Apartment Towers for Boat Lifters’ Site?
1) Protect the Fishing Industry 2) Extend Norfolk Street across the railway 3) Allow LOW scale development
The proposed development of the very large Boatlifters’ site (top centre left) in Fishing Boat Harbour could be a great step forward in giving the public better access to the waterfront, and useful facilities.
But only if the needs of the fishing and boat industry continue to be met, and if high rise is not part of the mix.
The West Australian asked the Fremantle Society for its opinion, and this is what we replied:
At this stage the Fremantle Society supports low scale commercial development of the site if the developer is prepared to facilitate the extension of Norfolk Street into the site with a jetty at its terminus, in order to better link the town with the water, and give public access to the area. The development must be guided by council policies and expert opinion.
The last thing the working harbour needs is high rise apartment towers of 10 storeys as hinted on the front page of the Herald this week.
The community is asked to fill out a survey for the developers by August 26, but nowhere in the survey does it state there exists policies (especially height) to guide the development. Good planning is not a popularity contest. Most people will tick the boxes for more shops and coffee and better access, but a working fishing boat harbour in a heritage town is more than that.
Thank goodness the overscaled proposal pushed by the Labor Party in 2007 (second image) was never built, but at least it didn’t try to bring in high rise there. The Minister responsible then, Alannah MacTiernan, at the same time was trying to ram the ING high rise development down Fremantle’s throat across town on Victoria Quay, despite the opposition of 76% of Fremantle people, and the Fremantle Council back then (now in 2019 Alannah is back in town sprucing high rise on Victoria Quay again).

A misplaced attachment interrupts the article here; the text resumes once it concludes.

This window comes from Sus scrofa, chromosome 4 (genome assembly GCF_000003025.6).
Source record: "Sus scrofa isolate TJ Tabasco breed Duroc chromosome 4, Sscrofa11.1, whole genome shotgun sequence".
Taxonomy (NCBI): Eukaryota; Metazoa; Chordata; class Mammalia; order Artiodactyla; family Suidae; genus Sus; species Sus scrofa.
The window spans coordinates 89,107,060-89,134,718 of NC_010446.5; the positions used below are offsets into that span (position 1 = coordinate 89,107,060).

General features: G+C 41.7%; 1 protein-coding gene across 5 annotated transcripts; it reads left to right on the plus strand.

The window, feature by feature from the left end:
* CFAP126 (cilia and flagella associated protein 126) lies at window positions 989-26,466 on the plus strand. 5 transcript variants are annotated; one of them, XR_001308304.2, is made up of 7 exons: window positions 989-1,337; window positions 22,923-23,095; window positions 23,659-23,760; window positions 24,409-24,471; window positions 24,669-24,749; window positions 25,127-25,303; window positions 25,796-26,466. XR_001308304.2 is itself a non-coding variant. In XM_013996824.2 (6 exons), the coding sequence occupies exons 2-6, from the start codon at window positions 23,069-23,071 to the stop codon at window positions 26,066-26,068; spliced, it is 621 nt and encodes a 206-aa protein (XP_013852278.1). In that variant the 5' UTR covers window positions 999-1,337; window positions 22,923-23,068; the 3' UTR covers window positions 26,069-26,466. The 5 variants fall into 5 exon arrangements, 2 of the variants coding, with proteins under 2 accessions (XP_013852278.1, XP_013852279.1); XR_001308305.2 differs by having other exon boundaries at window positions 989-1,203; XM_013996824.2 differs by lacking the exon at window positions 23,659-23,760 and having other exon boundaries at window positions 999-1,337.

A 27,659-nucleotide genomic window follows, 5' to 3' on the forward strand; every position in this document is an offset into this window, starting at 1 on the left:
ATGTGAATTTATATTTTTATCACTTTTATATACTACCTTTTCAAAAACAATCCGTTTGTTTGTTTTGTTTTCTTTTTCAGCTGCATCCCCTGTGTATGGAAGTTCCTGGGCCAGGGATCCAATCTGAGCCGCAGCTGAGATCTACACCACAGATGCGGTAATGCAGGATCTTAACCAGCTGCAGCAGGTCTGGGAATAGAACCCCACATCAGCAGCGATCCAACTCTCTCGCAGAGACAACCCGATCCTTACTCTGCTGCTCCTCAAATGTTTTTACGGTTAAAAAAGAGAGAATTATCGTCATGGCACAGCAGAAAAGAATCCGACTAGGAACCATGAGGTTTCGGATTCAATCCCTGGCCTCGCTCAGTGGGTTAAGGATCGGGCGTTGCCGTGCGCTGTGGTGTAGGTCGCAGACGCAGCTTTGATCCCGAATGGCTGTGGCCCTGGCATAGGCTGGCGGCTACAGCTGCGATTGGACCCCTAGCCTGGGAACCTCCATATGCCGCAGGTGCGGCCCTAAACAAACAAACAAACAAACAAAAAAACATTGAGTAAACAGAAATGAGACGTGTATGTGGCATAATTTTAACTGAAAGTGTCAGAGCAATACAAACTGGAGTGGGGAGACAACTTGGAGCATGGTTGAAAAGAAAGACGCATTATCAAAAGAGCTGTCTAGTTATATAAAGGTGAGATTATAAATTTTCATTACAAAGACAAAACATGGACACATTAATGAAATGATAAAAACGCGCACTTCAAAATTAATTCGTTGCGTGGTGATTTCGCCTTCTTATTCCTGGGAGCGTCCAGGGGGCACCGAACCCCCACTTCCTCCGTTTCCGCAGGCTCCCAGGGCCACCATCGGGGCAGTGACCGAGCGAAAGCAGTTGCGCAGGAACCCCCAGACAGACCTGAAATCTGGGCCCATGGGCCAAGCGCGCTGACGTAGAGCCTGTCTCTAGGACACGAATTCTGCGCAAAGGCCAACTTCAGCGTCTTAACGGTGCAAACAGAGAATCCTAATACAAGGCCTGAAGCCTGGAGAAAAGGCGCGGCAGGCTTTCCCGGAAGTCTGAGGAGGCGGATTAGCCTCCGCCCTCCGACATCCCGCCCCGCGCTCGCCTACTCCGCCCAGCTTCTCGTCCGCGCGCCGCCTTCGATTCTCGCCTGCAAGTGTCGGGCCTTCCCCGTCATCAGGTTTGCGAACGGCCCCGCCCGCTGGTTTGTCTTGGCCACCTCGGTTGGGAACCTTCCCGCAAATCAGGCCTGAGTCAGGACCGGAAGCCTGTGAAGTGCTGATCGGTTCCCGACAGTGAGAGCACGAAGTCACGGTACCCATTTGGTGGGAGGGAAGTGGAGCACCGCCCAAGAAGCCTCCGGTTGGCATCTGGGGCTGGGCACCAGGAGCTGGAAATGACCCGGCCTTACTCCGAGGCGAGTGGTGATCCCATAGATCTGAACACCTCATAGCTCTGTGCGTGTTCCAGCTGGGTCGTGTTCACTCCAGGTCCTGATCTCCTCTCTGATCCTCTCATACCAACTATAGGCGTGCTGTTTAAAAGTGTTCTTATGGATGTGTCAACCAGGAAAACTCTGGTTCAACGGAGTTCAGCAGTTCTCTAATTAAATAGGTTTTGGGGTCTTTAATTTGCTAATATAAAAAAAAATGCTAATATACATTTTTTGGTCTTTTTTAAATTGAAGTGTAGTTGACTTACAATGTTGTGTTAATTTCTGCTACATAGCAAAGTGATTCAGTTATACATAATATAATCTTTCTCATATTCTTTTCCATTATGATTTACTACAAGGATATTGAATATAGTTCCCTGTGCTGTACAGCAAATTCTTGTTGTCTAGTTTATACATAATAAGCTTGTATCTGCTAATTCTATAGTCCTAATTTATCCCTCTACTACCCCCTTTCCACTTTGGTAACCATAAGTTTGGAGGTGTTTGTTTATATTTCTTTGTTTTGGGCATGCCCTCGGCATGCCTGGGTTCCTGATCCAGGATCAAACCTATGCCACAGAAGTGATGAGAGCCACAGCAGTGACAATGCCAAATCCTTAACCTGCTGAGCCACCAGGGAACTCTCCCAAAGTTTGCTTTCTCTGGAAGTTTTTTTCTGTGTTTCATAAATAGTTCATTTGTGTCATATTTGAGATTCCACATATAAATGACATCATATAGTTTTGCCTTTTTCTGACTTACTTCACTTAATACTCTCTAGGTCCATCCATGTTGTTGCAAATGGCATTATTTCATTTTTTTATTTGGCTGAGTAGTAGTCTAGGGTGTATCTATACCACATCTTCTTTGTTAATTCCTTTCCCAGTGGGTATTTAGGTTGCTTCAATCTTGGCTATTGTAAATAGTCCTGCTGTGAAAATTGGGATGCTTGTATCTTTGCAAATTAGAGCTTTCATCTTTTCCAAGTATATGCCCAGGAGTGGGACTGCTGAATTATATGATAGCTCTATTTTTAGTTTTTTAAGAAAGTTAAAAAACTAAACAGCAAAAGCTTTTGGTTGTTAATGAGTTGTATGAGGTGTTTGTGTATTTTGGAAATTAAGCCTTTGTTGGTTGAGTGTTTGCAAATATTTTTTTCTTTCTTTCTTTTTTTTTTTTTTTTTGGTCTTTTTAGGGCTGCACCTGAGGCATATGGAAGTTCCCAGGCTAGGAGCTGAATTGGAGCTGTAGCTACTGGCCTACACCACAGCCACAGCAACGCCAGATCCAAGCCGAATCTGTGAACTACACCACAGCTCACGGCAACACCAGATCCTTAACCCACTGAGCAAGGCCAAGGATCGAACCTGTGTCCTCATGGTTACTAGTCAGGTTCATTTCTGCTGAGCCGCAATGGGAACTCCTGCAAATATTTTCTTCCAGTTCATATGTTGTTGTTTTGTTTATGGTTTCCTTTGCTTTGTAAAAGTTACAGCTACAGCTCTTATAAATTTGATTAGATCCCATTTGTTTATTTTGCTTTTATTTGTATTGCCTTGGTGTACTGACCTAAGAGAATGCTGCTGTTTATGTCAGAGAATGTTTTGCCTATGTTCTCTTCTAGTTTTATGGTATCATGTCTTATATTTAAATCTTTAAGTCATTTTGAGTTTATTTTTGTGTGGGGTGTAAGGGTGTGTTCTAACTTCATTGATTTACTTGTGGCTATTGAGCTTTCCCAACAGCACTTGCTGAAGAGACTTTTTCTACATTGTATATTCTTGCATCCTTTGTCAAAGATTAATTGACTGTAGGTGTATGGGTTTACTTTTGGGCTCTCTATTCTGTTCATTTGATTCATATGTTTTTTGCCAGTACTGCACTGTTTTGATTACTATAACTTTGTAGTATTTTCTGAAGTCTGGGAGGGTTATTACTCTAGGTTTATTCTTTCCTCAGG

The mayor encourages people to fill out the online survey, but he should be emphasising three key council policies that the survey avoids altogether:
a) DGF10 – the third image above is taken from it.
b) Local Identity Code (on council’s website)
c) Fremantle Council Urban Design Strategy
The future of the Boatlifting facility is a key issue. In the June 2007 Department of Planning Background and Context to the Formulation of a New Fremantle Harbours Policy it states (p18): “Council has adopted the DGF10 to guide development of the Fishing Boat Harbour. This policy was developed jointly with the Department of Planning…….According to the Council’s Heritage Planner, it is the council’s long term plan to relocate the boat repairing industry along Mews Road.”
In order to reunite Fremantle with the waterfront in this area, project 6 of council’s City Centre Urban Design Strategy states that Norfolk Street should be extended through Mews Road into the Boat Lifter site. Council policy DGF10 proposes in the attached drawing a jetty at the end of that extension.
The fourth image above is from the Local Identity Code found on Fremantle Council’s website, a set of development guidelines that cost $140,000 to develop and seem to be ignored by those who should know better. It emphasises the need for low rise development in that area.